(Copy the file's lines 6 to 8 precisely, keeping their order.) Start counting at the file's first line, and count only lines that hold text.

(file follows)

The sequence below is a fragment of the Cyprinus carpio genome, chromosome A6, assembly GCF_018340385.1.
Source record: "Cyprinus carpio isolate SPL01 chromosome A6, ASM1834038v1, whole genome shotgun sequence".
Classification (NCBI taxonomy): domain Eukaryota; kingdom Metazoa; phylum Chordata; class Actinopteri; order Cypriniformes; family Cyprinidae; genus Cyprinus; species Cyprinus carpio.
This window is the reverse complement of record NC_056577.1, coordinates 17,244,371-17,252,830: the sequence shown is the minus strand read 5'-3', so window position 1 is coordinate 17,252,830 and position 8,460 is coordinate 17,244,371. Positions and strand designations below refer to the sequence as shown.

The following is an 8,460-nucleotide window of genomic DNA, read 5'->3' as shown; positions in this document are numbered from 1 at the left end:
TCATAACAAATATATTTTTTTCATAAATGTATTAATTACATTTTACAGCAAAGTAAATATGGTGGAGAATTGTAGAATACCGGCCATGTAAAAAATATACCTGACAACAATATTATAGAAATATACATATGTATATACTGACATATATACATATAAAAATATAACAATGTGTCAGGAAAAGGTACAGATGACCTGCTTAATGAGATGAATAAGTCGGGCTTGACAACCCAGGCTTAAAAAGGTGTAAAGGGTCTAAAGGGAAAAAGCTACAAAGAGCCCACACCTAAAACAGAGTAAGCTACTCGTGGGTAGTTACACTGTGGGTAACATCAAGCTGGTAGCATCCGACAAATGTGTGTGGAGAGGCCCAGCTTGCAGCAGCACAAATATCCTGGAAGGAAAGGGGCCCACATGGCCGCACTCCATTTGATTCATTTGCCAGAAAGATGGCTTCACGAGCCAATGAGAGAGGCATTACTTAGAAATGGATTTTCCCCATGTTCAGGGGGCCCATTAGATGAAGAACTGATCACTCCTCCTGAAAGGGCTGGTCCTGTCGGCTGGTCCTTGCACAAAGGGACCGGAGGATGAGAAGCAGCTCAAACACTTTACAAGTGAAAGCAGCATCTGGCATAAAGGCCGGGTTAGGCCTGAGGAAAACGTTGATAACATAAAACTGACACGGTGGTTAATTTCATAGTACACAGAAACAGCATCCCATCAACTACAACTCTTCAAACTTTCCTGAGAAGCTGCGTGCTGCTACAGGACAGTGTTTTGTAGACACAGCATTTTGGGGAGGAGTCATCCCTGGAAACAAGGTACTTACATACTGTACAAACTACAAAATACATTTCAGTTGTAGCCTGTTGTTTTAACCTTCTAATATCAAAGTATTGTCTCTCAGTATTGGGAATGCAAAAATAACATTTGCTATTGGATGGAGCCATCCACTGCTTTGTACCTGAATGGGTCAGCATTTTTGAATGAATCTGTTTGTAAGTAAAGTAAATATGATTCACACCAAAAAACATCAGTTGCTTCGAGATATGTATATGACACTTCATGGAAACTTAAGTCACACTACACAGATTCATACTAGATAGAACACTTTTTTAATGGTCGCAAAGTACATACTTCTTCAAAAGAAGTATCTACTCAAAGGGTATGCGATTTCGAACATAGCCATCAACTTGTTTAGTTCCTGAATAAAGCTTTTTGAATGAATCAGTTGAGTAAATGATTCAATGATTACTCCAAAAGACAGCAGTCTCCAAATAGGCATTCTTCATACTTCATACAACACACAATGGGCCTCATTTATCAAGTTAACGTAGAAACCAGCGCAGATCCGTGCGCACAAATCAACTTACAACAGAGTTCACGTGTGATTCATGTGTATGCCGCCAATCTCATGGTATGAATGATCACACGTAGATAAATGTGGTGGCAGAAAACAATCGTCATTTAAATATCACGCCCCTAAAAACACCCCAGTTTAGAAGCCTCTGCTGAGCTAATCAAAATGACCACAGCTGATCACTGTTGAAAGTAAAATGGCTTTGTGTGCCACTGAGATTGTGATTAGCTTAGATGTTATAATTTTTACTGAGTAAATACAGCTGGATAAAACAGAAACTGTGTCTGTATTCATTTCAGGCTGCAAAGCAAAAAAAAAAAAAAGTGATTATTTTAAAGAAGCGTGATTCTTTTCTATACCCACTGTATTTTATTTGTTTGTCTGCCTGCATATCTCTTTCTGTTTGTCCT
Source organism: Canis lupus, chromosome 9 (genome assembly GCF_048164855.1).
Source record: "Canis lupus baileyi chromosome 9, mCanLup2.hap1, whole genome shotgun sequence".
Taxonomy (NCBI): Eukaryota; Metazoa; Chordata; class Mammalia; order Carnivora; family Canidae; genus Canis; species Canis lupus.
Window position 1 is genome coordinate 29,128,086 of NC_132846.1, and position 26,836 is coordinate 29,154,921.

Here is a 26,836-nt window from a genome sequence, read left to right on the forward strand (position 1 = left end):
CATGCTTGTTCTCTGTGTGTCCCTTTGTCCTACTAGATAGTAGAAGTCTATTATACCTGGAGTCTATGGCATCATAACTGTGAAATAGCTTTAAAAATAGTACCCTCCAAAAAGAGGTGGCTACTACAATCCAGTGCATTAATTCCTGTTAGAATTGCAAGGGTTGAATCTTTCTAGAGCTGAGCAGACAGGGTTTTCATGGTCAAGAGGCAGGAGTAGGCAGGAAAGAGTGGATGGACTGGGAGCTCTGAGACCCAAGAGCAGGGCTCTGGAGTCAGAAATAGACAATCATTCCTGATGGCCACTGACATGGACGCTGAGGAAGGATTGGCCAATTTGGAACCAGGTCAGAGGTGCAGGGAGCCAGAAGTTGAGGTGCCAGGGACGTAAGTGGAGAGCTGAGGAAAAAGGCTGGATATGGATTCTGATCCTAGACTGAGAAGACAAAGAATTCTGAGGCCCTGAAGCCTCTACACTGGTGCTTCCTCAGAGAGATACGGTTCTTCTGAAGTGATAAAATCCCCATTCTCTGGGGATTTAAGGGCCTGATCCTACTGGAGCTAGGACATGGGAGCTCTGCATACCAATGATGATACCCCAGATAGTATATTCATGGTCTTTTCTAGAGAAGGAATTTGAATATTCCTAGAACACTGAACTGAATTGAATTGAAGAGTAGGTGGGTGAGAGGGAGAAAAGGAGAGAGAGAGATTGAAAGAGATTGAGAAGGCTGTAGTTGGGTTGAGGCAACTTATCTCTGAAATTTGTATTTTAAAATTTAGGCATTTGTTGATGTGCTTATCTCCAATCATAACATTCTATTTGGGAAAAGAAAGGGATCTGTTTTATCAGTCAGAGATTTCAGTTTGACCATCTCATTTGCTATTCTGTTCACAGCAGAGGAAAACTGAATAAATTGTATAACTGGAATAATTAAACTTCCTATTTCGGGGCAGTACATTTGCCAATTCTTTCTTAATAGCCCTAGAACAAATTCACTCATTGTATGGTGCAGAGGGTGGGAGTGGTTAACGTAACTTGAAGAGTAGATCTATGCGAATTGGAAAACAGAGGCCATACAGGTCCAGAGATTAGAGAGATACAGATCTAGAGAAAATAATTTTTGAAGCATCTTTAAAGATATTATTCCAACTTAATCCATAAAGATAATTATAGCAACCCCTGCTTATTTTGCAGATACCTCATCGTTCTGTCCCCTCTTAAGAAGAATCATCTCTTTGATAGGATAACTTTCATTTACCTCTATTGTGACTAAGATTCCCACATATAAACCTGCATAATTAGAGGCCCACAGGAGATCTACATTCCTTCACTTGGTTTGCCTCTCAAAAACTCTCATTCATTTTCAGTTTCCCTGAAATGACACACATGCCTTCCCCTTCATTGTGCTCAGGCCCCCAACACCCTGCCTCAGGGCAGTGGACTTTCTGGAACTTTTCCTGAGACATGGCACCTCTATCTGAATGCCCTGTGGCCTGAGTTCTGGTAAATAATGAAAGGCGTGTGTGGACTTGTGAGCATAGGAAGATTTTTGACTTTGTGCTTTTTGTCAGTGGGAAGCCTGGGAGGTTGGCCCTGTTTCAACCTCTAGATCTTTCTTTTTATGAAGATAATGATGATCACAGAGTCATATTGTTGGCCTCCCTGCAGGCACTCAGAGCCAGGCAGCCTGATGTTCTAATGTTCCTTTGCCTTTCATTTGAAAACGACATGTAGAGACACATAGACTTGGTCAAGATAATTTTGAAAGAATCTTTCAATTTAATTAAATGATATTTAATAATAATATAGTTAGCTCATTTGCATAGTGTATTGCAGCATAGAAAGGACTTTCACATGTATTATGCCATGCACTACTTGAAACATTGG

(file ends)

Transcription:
TCATAACAAATATATTTTTTTCATAAATGTATTAATTACATTTTACAGCAAAGTAAATATGGTGGAGAATTGTAGAATACCGGCCATGTAAAAAATATACCTGACAACAATATTATAGAAATATACATATGTATATACTGACATATATACATATAAAAATATAACAATGTGTCAGGAAAAGGTACAGATGACCTGCTTAATGAGATGAATAAGTCGGGCTTGACAACCCAGGCTTAAAAAGGTGTAAAGGGTCTAAAGGGAAAAAGCTACAAAGAGCCCACACCTAAAACAGAGTAAGCTACTCGTGGGTAGTTACACTGTGGGTAACATCAAGCTGGTAGCATCCGACAAATGTGTGTGGAGAGGCCCAGCTTGCAGCAGCACAAATATCCTGGAAGGAAAGGGGCCCACATGGCCGCACTCCATTTGATTCATTTGCCAGAAAGATGGCTTCACGAGCCAATGAGAGAGGCATTACTTAGAAATGGATTTTCCCCATGTTCAGGGGGCCCATTAGATGAAGAACTGATCACTCCTCCTGAAAGGGCTGGTCCTGTCGGCTGGTCCTTGCACAAAGGGACCGGAGGATGAGAAGCAGCTCAAACACTTTACAAGTGAAAGCAGCATCTGGCATAAAGGCCGGGTTAGGCCTGAGGAAAACGTTGATAACATAAAACTGACACGGTGGTTAATTTCATAGTACACAGAAACAGCATCCCATCAACTACAACTCTTCAAACTTTCCTGAGAAGCTGCGTGCTGCTACAGGACAGTGTTTTGTAGACACAGCATTTTGGGGAGGAGTCATCCCTGGAAACAAGGTACTTACATACTGTACAAACTACAAAATACATTTCAGTTGTAGCCTGTTGTTTTAACCTTCTAATATCAAAGTATTGTCTCTCAGTATTGGGAATGCAAAAATAACATTTGCTATTGGATGGAGCCATCCACTGCTTTGTACCTGAATGGGTCAGCATTTTTGAATGAATCTGTTTGTAAGTAAAGTAAATATGATTCACACCAAAAAACATCAGTTGCTTCGAGATATGTATATGACACTTCATGGAAACTTAAGTCACACTACACAGATTCATACTAGATAGAACACTTTTTTAATGGTCGCAAAGTACATACTTCTTCAAAAGAAGTATCTACTCAAAGGGTATGCGATTTCGAACATAGCCATCAACTTGTTTAGTTCCTGAATAAAGCTTTTTGAATGAATCAGTTGAGTAAATGATTCAATGATTACTCCAAAAGACAGCAGTCTCCAAATAGGCATTCTTCATACTTCATACAACACACAATGGGCCTCATTTATCAAGTTAACGTAGAAACCAGCGCAGATCCGTGCGCACAAATCAACTTACAACAGAGTTCACGTGTGATTCATGTGTATGCCGCCAATCTCATGGTATGAATGATCACACGTAGATAAATGTGGTGGCAGAAAACAATCGTCATTTAAATATCACGCCCCTAAAAACACCCCAGTTTAGAAGCCTCTGCTGAGCTAATCAAAATGACCACAGCTGATCACTGTTGAAAGTAAAATGGCTTTGTGTGCCACTGAGATTGTGATTAGCTTAGATGTTATAATTTTTACTGAGTAAATACAGCTGGATAAAACAGAAACTGTGTCTGTATTCATTTCAGGCTGCAAAGCAAAAAAAAAAAAAAGTGATTATTTTAAAGAAGCGTGATTCTTTTCTATACCCACTGTATTTTATTTGTTTGTCTGCCTGCATATCTCTTTCTGTTTGTCCT
Source organism: Canis lupus, chromosome 9 (genome assembly GCF_048164855.1).
Source record: "Canis lupus baileyi chromosome 9, mCanLup2.hap1, whole genome shotgun sequence".